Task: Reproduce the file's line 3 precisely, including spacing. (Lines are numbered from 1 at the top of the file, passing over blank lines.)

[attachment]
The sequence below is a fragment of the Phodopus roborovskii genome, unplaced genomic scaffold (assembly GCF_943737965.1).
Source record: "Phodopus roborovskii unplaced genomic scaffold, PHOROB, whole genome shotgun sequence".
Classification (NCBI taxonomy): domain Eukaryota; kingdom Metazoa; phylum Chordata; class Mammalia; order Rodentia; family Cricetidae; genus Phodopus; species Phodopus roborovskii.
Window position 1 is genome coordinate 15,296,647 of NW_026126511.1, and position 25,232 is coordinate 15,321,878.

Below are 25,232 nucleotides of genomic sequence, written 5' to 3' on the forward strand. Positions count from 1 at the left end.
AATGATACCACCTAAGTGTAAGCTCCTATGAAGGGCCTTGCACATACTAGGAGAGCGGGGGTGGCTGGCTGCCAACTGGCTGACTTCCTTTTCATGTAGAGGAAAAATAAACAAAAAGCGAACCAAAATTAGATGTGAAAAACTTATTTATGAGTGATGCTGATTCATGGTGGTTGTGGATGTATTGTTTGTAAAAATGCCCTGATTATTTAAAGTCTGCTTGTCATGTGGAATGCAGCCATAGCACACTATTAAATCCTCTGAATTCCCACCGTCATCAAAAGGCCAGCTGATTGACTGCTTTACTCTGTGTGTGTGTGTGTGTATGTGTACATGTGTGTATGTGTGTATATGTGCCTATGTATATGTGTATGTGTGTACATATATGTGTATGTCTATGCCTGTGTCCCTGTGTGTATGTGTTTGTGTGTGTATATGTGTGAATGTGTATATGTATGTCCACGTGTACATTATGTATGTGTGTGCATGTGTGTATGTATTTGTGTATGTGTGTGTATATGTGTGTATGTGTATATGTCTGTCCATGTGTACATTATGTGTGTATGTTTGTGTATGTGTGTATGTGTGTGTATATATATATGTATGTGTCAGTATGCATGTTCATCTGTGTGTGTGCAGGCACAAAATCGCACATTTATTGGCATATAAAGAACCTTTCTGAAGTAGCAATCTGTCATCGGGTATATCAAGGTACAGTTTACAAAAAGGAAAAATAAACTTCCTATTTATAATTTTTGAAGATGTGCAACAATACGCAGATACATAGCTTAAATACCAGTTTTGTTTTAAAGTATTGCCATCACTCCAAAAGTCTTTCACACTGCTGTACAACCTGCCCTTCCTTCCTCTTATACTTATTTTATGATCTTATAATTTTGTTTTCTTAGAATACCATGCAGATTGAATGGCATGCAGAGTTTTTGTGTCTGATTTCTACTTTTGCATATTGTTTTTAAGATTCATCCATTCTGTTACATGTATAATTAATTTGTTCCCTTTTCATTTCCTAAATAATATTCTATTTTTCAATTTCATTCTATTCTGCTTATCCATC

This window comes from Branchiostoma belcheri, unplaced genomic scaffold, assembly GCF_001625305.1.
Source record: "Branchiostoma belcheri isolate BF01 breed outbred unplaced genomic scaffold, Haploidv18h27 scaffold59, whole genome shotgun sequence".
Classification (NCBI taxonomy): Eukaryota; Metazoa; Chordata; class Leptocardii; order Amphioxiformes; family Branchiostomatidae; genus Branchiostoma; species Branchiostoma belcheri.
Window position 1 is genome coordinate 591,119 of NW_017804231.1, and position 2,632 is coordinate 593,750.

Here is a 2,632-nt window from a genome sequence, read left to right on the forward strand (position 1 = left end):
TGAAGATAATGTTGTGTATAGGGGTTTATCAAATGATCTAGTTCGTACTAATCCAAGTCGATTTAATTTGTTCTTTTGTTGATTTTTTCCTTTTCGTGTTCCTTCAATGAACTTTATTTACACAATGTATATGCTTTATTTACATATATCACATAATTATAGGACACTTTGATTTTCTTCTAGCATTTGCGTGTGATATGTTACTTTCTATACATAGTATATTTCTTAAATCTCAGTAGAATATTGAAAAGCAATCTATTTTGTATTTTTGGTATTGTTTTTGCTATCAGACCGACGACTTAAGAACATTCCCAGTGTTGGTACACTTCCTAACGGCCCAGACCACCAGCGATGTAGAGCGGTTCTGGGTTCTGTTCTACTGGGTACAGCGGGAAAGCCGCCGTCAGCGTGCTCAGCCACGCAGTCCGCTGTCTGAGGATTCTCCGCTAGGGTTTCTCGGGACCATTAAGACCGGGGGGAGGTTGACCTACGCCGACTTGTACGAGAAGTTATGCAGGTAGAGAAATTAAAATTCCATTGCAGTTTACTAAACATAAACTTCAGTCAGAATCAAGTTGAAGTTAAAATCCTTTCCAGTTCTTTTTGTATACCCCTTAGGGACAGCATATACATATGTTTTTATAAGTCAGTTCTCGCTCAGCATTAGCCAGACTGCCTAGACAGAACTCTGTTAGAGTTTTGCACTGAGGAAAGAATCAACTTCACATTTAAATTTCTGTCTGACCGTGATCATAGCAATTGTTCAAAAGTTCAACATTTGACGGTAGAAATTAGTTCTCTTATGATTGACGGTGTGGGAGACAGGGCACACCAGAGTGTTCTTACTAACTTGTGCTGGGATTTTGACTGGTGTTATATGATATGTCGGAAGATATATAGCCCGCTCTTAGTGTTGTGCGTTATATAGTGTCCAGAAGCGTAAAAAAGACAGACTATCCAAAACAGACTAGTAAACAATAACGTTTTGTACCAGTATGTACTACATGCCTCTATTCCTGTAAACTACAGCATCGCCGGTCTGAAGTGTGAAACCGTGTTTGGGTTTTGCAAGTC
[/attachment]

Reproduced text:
Classification (NCBI taxonomy): domain Eukaryota; kingdom Metazoa; phylum Chordata; class Mammalia; order Rodentia; family Cricetidae; genus Phodopus; species Phodopus roborovskii.